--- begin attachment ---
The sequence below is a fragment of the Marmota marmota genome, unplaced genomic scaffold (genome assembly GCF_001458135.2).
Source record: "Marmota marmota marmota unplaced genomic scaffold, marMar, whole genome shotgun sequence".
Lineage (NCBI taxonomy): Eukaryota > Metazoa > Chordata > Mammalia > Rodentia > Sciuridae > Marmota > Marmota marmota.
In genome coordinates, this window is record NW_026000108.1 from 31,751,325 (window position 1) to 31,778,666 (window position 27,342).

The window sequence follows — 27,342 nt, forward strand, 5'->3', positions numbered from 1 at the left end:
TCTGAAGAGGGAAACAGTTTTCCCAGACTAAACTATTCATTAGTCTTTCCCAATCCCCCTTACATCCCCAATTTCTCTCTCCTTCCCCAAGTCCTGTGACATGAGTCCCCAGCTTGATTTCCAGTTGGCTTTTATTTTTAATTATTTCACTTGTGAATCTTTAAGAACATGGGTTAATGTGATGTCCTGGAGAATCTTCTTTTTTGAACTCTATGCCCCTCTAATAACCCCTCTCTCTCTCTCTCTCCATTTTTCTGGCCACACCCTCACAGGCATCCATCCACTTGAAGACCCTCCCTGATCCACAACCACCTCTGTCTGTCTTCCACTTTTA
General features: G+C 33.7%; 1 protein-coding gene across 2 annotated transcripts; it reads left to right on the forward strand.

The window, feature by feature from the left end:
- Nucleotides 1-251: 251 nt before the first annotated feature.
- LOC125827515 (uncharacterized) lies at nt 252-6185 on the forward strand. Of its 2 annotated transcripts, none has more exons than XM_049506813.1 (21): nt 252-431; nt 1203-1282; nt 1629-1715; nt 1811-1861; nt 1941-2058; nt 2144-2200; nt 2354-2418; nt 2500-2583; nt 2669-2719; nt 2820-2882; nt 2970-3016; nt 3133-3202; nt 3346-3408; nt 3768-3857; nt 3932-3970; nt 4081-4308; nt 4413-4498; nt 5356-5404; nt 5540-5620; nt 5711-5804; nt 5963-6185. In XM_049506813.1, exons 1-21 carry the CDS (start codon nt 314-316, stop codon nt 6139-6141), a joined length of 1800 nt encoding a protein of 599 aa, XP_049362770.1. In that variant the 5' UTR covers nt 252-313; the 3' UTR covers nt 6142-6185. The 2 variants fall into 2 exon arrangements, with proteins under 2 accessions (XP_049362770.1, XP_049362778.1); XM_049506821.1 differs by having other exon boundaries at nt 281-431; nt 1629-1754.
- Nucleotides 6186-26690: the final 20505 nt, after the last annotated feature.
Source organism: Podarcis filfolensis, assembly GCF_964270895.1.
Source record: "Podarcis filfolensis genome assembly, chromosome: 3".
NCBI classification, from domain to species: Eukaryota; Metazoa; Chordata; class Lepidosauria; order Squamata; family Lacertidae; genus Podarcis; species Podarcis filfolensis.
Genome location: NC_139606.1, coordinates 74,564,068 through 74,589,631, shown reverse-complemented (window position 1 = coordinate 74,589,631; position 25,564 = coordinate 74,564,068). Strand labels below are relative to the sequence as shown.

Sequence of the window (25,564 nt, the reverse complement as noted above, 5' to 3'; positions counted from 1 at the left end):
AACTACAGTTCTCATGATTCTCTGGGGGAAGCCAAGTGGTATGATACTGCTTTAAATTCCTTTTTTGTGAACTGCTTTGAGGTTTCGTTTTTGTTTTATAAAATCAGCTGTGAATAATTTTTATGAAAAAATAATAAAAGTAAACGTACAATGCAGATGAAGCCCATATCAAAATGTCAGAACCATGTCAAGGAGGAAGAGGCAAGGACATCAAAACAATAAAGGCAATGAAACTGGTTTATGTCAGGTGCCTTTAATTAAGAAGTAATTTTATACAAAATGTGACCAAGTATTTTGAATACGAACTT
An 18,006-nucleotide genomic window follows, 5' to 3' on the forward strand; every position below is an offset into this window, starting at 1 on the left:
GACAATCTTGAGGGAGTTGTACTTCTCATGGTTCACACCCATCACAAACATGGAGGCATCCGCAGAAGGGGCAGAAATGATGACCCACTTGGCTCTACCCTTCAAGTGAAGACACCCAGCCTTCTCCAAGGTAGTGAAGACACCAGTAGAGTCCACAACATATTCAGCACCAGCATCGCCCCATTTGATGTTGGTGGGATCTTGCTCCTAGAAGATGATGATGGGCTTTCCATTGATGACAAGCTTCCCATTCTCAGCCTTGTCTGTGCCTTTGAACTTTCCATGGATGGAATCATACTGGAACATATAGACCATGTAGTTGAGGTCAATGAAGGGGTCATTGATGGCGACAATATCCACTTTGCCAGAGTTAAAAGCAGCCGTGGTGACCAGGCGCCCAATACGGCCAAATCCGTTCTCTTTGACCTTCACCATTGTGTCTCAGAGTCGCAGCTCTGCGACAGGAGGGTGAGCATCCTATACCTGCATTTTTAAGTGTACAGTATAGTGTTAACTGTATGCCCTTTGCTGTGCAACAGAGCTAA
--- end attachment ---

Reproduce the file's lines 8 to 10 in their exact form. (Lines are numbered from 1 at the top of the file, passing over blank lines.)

The window, feature by feature from the left end:
- Nucleotides 1-251: 251 nt before the first annotated feature.
- LOC125827515 (uncharacterized) lies at nt 252-6185 on the forward strand. Of its 2 annotated transcripts, none has more exons than XM_049506813.1 (21): nt 252-431; nt 1203-1282; nt 1629-1715; nt 1811-1861; nt 1941-2058; nt 2144-2200; nt 2354-2418; nt 2500-2583; nt 2669-2719; nt 2820-2882; nt 2970-3016; nt 3133-3202; nt 3346-3408; nt 3768-3857; nt 3932-3970; nt 4081-4308; nt 4413-4498; nt 5356-5404; nt 5540-5620; nt 5711-5804; nt 5963-6185. In XM_049506813.1, exons 1-21 carry the CDS (start codon nt 314-316, stop codon nt 6139-6141), a joined length of 1800 nt encoding a protein of 599 aa, XP_049362770.1. In that variant the 5' UTR covers nt 252-313; the 3' UTR covers nt 6142-6185. The 2 variants fall into 2 exon arrangements, with proteins under 2 accessions (XP_049362770.1, XP_049362778.1); XM_049506821.1 differs by having other exon boundaries at nt 281-431; nt 1629-1754.